To assert myself and to allay their fears I arose and said to my wife, “Hand me my rifle and I will go down there and shoot that old owl, tree-toad, or whatever it may be.” Leaving my wife and children on the porch, I proceeded to search about in the growing corn, around the barn and all through the nearby underbrush, but without result, although I seemed to be following the voice from point to point. Finally, it seemed to be at the cabin. Hastening there, I found that my family had fled within and had barred the door. Undaunted, I continued the search, following the clues from where I heard the voice. After vain attempts which led me to the roof, around and underneath the cabin, I too was frightened and went into the cabin. There was not much sleep for us that night, for we could hear the cries of our unearthly visitor at frequent intervals, until the early dawn of the morning. Night after night we had much the same experience until we grew accustomed to it and were but little disturbed. Our neighbors joined with us on several occasions to find the mysterious visitor, but despite the most exacting vigils and search, we gave it up, for not one single object or reason could be found that might be suspected of making the nightly occurring sounds, which the neighbors dubbed “The Lost Woman Ghost.”
The summer wore on, succeeded by the bountiful autumn harvests. We should have been happy and content, but the “nightly visitor” had worn on our nerves, so after the harvest had been gathered, I was only too glad to sanction the wife’s suggestion that we go and live with my father down on the Little Blue River, for the winter, as it was too lonesome away up here by ourselves.
We spent the long winter down there, hunting and trapping, returning occasionally to see if everything was all right at our homestead, but never staying overnight, so we did not know if our unwelcome guest had departed or not. With the opening days of spring, we moved back, for our crops needed to be planted and tended, and the first night of our return was celebrated by the usual performance of the unseen voice.
Of course, this was annoying but, what could we do? Then there was no harm resulting, so we settled down, accepting the situation as best we could. Strawberry time came again, and we started out once more to search the hillsides and ravines for the big red berries. Our wanderings brought us to the burial-place of the unknown party of people that we had found a year ago. Here, we stood for a moment with bared heads in reverence, swiftly recalling the incidents of their past as we knew of them, praying that we might in some way learn who they were, so that their relatives might know of their fate, and as we realized the improbability of this, we turned away with dimmed eyes and continued to ascend the hill.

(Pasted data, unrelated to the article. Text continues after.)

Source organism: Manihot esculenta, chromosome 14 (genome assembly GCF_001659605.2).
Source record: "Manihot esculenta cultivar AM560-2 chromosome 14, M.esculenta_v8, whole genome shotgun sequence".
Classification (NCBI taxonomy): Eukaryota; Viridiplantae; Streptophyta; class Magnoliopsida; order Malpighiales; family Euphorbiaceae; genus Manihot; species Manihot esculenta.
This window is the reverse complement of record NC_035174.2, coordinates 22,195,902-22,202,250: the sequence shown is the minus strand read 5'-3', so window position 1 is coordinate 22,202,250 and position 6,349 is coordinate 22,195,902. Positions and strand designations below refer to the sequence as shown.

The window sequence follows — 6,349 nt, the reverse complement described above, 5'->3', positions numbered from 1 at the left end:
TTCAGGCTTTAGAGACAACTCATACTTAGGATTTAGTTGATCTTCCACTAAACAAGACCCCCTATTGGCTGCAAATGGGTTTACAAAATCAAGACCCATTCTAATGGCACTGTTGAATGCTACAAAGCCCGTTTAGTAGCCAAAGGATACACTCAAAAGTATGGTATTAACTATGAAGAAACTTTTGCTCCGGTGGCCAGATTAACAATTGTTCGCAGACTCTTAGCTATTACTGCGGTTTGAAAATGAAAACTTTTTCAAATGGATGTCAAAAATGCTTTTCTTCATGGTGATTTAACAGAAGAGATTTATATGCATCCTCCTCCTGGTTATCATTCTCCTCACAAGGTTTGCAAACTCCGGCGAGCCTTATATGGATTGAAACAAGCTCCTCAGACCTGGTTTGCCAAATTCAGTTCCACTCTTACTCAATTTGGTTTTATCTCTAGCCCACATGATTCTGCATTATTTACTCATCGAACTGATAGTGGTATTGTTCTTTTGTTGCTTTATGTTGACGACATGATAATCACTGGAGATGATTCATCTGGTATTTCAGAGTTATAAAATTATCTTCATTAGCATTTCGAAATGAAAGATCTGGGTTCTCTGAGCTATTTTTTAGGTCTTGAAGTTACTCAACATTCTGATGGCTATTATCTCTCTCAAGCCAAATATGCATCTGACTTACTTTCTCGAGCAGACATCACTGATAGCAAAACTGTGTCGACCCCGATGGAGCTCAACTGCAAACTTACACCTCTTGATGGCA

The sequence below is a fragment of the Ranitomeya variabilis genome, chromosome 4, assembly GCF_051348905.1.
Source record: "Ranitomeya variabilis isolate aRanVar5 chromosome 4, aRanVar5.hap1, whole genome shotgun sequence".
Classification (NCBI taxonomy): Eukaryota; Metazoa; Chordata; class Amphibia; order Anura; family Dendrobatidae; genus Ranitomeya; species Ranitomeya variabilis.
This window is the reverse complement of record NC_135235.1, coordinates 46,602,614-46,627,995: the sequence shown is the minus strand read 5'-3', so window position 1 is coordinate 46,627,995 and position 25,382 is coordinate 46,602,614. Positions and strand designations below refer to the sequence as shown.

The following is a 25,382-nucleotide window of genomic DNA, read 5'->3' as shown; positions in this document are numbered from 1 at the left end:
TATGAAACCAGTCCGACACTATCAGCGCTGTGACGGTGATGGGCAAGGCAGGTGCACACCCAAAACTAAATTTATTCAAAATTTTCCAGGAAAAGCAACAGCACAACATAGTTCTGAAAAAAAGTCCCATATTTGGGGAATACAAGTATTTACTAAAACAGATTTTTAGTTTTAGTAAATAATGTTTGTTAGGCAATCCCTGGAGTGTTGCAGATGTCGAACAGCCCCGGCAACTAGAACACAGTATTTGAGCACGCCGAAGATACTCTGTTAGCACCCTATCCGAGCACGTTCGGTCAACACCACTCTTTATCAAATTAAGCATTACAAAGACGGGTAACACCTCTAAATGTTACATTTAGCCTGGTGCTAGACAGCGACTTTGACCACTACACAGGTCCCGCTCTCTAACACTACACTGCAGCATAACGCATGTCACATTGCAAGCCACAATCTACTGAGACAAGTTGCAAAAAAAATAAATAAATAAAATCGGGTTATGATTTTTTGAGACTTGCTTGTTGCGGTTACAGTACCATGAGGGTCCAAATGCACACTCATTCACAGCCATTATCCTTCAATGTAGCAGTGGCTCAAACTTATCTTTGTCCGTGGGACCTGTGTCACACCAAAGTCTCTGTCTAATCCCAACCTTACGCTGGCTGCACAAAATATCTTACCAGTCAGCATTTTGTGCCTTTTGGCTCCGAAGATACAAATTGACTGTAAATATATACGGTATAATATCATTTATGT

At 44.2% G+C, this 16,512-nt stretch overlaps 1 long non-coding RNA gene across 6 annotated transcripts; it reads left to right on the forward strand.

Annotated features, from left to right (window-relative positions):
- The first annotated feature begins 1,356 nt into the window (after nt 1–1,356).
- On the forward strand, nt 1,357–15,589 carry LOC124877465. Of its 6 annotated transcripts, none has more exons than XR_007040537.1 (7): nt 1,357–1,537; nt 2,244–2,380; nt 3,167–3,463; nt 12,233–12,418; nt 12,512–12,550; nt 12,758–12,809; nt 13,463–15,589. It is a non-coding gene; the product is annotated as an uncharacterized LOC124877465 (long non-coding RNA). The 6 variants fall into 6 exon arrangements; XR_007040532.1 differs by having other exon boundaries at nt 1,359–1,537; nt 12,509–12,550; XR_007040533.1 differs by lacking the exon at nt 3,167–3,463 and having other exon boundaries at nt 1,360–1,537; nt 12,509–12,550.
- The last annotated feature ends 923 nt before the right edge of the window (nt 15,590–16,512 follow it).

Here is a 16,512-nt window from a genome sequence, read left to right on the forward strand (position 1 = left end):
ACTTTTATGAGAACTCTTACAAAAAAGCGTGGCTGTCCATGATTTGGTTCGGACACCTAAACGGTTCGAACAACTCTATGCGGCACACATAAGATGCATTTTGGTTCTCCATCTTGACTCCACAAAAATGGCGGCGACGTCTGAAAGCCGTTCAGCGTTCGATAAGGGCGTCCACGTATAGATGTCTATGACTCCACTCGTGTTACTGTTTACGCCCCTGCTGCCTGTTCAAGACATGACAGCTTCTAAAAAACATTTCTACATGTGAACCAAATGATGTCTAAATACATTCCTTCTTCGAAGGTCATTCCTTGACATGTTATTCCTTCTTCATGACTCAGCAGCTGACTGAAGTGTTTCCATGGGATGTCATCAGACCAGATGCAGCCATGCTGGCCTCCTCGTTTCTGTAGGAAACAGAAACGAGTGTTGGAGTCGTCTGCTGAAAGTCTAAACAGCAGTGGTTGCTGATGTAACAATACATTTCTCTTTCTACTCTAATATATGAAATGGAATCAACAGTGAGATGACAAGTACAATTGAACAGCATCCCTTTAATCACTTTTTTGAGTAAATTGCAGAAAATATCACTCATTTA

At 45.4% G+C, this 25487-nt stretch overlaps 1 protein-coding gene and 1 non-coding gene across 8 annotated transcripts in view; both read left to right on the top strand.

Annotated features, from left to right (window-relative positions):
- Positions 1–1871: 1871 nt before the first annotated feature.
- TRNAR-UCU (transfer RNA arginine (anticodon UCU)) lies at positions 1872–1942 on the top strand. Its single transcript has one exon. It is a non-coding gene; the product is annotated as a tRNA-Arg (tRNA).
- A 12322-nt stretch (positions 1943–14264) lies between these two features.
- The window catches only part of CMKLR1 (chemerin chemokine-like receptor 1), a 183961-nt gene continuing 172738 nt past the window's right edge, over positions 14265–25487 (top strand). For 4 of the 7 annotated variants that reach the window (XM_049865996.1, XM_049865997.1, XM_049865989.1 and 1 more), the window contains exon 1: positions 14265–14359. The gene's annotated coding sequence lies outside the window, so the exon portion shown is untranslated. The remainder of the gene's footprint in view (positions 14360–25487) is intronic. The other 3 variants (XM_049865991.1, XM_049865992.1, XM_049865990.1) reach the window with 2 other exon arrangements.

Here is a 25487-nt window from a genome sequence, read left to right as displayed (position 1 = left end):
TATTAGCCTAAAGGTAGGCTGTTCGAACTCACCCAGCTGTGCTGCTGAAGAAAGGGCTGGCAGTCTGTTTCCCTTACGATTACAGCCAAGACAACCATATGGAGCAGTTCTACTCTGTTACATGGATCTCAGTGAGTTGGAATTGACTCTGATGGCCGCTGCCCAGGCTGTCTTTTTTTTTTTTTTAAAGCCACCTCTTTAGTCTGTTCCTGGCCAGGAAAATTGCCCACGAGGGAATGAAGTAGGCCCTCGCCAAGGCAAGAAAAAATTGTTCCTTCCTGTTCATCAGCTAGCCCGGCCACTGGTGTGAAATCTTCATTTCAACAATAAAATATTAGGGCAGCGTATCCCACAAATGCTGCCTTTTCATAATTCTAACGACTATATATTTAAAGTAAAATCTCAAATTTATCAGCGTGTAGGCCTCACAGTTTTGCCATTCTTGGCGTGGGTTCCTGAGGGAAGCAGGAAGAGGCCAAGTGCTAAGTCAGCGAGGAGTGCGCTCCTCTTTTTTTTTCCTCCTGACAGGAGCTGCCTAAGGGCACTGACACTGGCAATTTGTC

Upon reaching the top, we sat down upon a large flat boulder to rest. The whole panorama lay spread out at our feet, and across the ravine to our right was a hillside almost mountainous in appearance, cut and broken by irregular, rock-filled canyons or gorges, down which, trickling spring-fed streams flowed. The rock-strewn hillside was covered with straggling growths of dwarfed oaks and hackberry trees, with the hill itself rising high to the blue skyline, capped with a heavy ledge of brown sandstone, which was cracked and fissured deeply with dark recesses and many overhanging shelves, which suggested ideal retreats for wild animal life. As we searched with our eyes, every part of its face for some new wonder of formation, a ghastly sight came to our vision – the skeleton of a human being. On closer investigation, we found it to be that of a woman, huddled in a crouched, squatting position, back against the wall of a cavern-like place, seemingly as though she had taken refuge here, only to be found, and had raised her arms to ward off the blow that had stilled her life. Tenderly, we gathered up the bones and carried them down to the burial place, and interred them with the rest, whom we judged to have been her companions. The afternoon was spent in the search for others that might be lying unburied on the hillsides, but the search proved fruitless; our only other find being a few piles of fire-warped wagon-irons and charred woodwork, near which lay bones of oxen, many having the wooden yokes still around their necks. A few arrows were found scattered about in these piles of bones, so we knew that this was the work of Indians.
In the twilight of that evening I sat upon the broad doorstep of our cabin, thinking of all these things, the part that we had played and who these people might have been; then came the thought, could there be any connection between them and the ghostly visitor? If so, perhaps it would give me an answer tonight. Though I waited and meditated long into the night I was in one way disappointed, for the voice did not come that night and never again afterward. So, to me, the mystery has deepened as the years have gone by. Was this the spirit of the murdered woman beseeching me to bury her bones beside those we had previously buried, who no doubt had met a similar fate? I hope so, and if this gave rest to the Soul, let it be the end.
About the Author: This article was excerpted from Charles Dawson’s book, Pioneer Tales from the Oregon Trail and Jefferson County, published in 1912. Dawson lived in Jefferson County, Nebraska for more than 40 years and personally knew many of the pioneers who traveled along the Oregon Trail.
Note: The article, as it appears here, is far from verbatim as it has been edited for clarity, truncated, and updated for the modern reader.